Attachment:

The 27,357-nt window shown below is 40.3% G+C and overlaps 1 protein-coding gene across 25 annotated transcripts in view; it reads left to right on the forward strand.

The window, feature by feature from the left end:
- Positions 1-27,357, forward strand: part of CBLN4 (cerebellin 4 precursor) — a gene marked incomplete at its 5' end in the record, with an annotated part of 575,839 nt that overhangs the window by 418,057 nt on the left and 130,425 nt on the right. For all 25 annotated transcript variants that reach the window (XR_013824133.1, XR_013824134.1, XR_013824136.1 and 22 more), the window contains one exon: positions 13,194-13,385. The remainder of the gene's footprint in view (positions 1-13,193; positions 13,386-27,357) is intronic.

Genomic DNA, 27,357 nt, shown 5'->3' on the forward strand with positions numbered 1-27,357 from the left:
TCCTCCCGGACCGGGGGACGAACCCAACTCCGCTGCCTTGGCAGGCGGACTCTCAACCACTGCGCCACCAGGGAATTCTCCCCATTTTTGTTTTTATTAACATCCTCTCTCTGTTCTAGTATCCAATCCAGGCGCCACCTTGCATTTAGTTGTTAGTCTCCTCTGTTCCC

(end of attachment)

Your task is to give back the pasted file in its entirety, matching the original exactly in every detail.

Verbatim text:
The 27,357-nt window shown below is 40.3% G+C and overlaps 1 protein-coding gene across 25 annotated transcripts in view; it reads left to right on the forward strand.

The window, feature by feature from the left end:
- Positions 1-27,357, forward strand: part of CBLN4 (cerebellin 4 precursor) — a gene marked incomplete at its 5' end in the record, with an annotated part of 575,839 nt that overhangs the window by 418,057 nt on the left and 130,425 nt on the right. For all 25 annotated transcript variants that reach the window (XR_013824133.1, XR_013824134.1, XR_013824136.1 and 22 more), the window contains one exon: positions 13,194-13,385. The remainder of the gene's footprint in view (positions 1-13,193; positions 13,386-27,357) is intronic.

Genomic DNA, 27,357 nt, shown 5'->3' on the forward strand with positions numbered 1-27,357 from the left:
TCCTCCCGGACCGGGGGACGAACCCAACTCCGCTGCCTTGGCAGGCGGACTCTCAACCACTGCGCCACCAGGGAATTCTCCCCATTTTTGTTTTTATTAACATCCTCTCTCTGTTCTAGTATCCAATCCAGGCGCCACCTTGCATTTAGTTGTTAGTCTCCTCTGTTCCC